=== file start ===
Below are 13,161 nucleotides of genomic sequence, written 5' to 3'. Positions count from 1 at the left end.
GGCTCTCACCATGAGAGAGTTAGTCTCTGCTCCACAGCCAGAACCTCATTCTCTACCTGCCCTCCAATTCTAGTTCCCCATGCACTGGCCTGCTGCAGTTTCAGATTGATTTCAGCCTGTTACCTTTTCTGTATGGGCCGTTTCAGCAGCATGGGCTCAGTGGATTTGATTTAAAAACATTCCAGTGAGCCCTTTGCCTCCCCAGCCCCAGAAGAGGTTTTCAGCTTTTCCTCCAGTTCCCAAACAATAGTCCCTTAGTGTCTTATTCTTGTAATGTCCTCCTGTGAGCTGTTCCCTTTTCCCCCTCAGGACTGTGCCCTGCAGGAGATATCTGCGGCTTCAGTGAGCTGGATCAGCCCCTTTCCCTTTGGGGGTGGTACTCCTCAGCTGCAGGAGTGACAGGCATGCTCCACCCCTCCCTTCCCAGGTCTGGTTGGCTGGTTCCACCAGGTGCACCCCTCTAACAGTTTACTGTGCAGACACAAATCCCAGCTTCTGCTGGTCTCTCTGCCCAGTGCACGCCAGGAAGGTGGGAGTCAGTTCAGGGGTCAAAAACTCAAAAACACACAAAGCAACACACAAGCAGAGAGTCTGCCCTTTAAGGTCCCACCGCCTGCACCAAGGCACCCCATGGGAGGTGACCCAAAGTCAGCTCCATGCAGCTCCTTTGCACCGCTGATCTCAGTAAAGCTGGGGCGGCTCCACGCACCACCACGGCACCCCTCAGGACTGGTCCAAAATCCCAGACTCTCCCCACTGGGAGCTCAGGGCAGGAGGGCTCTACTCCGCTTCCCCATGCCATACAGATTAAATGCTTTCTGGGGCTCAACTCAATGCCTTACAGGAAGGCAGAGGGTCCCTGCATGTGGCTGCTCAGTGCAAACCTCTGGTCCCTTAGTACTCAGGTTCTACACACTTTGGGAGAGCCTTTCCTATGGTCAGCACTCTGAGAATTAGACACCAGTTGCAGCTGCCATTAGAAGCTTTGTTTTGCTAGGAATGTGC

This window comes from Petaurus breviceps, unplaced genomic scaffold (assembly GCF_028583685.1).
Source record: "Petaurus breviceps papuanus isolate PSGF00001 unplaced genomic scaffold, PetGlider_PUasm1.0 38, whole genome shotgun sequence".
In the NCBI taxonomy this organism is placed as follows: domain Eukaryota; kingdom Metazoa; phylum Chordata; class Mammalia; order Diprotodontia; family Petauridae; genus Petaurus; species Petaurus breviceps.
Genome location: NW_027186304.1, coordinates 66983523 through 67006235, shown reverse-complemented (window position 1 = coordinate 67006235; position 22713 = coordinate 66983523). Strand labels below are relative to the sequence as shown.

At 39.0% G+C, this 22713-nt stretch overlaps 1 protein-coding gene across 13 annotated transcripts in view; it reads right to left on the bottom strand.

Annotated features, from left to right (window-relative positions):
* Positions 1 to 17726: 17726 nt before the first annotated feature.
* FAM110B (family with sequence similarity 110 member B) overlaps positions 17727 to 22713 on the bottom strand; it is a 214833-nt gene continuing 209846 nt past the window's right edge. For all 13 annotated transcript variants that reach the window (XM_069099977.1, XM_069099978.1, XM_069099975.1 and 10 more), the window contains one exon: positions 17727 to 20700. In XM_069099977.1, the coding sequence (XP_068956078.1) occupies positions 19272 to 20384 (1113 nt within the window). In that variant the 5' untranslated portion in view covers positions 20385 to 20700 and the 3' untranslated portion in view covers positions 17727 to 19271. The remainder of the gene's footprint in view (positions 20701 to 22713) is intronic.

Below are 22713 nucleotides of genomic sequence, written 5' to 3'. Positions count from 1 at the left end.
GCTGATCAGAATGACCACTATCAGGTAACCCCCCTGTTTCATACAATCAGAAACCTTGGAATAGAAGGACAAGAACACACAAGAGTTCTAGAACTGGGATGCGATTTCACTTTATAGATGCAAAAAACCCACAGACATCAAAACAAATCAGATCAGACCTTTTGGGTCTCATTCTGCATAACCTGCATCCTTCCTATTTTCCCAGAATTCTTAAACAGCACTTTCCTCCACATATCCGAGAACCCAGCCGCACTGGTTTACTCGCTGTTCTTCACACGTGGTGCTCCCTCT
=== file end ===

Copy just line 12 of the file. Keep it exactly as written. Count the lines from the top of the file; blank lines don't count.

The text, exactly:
GCTGATCAGAATGACCACTATCAGGTAACCCCCCTGTTTCATACAATCAGAAACCTTGGAATAGAAGGACAAGAACACACAAGAGTTCTAGAACTGGGATGCGATTTCACTTTATAGATGCAAAAAACCCACAGACATCAAAACAAATCAGATCAGACCTTTTGGGTCTCATTCTGCATAACCTGCATCCTTCCTATTTTCCCAGAATTCTTAAACAGCACTTTCCTCCACATATCCGAGAACCCAGCCGCACTGGTTTACTCGCTGTTCTTCACACGTGGTGCTCCCTCT